Or to be clearer: humans always put ourselves in stressful situations where we need to constantly be monitoring noisy visual data and identifying possible threats. When humans are in those situations, our visual systems often map culturally-relevant myths onto all sorts of noise.
 
2017-12-28 07:26:01 PM  
I Have An Unsponsored GIF For That

Looks like you carved out a pretty big niche for yourself.
 
2017-12-28 07:30:25 PM  
....duh?

UFO means Unidentified Flying Object. As in something detected but not explained by electronics and pilot experience. As in new Earth-based adversarial missiles and aircraft. Not aliens. Just because some kook ran away with the acronym you have leapt to the conclusion that UFO must mean aliens? Come down to Earth, friend. Occam's razor still shaves our eager faces.

If there is civilized intelligent life out there in the stars, then they're either too far away to reach us (or vice versa), too oblivious to notice us (or vice versa), or intentionally avoiding us.

Or maybe we're really the best intelligence in the universe. How's that for the punch to a horror story?
 
2017-12-28 07:47:24 PM  

pkjun: Or to be clearer: humans always put ourselves in stressful situations where we need to constantly be monitoring noisy visual data and identifying possible threats. When humans are in those situations, our visual systems often map culturally-relevant myths onto all sorts of noise.


I have no doubt that that's a reasonable conclusion, and it's the one I generally come to as well. I'll admit to a certain degree of fascination with the weirder theories peddled by the conspiracy nutballs, but yeah, this makes sense to me. Mostly, my eyebrow went up when I came to the part of the article in the Times where they talked about collecting alloys of some sort, and I wondered how the hell they would be able to collect any sort of physical material. As TFA points out, though, that's unsubstantiated anyway.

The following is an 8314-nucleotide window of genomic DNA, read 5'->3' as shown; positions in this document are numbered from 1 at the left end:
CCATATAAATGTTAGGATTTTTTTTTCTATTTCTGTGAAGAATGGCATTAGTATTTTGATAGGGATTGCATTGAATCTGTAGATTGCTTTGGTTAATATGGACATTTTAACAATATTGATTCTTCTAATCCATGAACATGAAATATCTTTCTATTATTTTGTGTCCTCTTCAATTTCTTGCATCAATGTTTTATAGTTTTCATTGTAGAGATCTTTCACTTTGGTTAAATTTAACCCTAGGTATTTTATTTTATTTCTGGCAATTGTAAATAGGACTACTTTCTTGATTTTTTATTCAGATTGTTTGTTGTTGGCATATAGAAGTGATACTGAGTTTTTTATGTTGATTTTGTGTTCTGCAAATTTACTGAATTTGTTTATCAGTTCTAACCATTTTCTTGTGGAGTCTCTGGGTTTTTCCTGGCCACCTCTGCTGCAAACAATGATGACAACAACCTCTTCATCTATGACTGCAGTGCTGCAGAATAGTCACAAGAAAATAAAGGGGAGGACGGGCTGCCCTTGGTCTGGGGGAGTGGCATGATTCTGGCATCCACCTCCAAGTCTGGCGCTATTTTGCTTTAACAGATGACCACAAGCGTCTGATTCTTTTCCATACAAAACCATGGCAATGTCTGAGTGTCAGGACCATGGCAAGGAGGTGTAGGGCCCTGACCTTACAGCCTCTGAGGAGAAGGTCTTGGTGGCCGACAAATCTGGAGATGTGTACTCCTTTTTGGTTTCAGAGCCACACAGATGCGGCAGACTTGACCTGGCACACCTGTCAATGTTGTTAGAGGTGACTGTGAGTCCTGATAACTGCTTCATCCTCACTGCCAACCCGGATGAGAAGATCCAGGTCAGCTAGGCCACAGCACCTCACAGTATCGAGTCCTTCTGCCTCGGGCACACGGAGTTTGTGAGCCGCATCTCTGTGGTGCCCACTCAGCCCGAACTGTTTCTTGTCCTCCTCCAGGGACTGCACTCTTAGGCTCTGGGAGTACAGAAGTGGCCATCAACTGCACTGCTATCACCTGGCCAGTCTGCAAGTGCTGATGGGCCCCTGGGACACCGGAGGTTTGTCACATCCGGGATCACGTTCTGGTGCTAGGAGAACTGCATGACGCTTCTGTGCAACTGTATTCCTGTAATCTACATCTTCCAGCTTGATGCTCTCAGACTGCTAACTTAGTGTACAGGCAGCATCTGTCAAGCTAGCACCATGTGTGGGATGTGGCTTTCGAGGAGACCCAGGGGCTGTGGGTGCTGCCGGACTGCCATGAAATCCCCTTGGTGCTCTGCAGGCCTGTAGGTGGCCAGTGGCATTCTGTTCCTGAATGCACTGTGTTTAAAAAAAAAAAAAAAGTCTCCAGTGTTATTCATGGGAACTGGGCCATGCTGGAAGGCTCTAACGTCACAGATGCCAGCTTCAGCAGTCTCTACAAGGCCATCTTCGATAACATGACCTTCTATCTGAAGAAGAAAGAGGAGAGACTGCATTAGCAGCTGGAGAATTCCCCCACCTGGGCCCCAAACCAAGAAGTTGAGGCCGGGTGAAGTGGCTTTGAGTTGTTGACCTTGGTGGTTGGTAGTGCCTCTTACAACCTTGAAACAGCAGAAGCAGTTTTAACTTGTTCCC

2017-12-28 08:05:56 PM  
Seems like a lot of pearl-clutching me.  So there was a program to study anomalous aerial threats but GASP!  they've maintained for years that had no interest in UFOs.  So, the big news is -- they lied?  Somehow, I'm not surprised.  And a guy who is building inflatable space habitats was involved.  He may have spent his own money investigating woo-woo subjects on some ranch, but he was also shrewd enough to conduct the risk assessment for his space habitats on the taxpayer dime.
 
2017-12-28 08:57:03 PM  
img.fark.netView Full Size
 
2017-12-28 09:12:01 PM  

Cagey B: pkjun: Or to be clearer: humans always put ourselves in stressful situations where we need to constantly be monitoring noisy visual data and identifying possible threats. When humans are in those situations, our visual systems often map culturally-relevant myths onto all sorts of noise.